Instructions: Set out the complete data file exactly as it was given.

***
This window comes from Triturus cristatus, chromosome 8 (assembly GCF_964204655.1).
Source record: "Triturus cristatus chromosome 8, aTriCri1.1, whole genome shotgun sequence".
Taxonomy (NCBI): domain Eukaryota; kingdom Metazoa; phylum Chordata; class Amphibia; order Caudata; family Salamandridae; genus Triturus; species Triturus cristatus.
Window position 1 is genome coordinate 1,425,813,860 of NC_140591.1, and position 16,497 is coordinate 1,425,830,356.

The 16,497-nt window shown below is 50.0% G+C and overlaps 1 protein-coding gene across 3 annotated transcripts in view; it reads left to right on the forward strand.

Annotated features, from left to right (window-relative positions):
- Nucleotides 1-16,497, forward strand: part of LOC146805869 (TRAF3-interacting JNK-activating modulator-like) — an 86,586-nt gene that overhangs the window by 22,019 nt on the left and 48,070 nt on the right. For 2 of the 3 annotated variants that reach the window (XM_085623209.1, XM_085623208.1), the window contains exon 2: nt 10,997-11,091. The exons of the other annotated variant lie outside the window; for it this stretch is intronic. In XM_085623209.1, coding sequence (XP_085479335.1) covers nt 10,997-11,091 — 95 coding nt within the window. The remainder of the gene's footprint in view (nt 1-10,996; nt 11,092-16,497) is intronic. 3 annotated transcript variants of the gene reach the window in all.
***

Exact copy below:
This window comes from Triturus cristatus, chromosome 8 (assembly GCF_964204655.1).
Source record: "Triturus cristatus chromosome 8, aTriCri1.1, whole genome shotgun sequence".
Taxonomy (NCBI): domain Eukaryota; kingdom Metazoa; phylum Chordata; class Amphibia; order Caudata; family Salamandridae; genus Triturus; species Triturus cristatus.
Window position 1 is genome coordinate 1,425,813,860 of NC_140591.1, and position 16,497 is coordinate 1,425,830,356.

The 16,497-nt window shown below is 50.0% G+C and overlaps 1 protein-coding gene across 3 annotated transcripts in view; it reads left to right on the forward strand.

Annotated features, from left to right (window-relative positions):
- Nucleotides 1-16,497, forward strand: part of LOC146805869 (TRAF3-interacting JNK-activating modulator-like) — an 86,586-nt gene that overhangs the window by 22,019 nt on the left and 48,070 nt on the right. For 2 of the 3 annotated variants that reach the window (XM_085623209.1, XM_085623208.1), the window contains exon 2: nt 10,997-11,091. The exons of the other annotated variant lie outside the window; for it this stretch is intronic. In XM_085623209.1, coding sequence (XP_085479335.1) covers nt 10,997-11,091 — 95 coding nt within the window. The remainder of the gene's footprint in view (nt 1-10,996; nt 11,092-16,497) is intronic. 3 annotated transcript variants of the gene reach the window in all.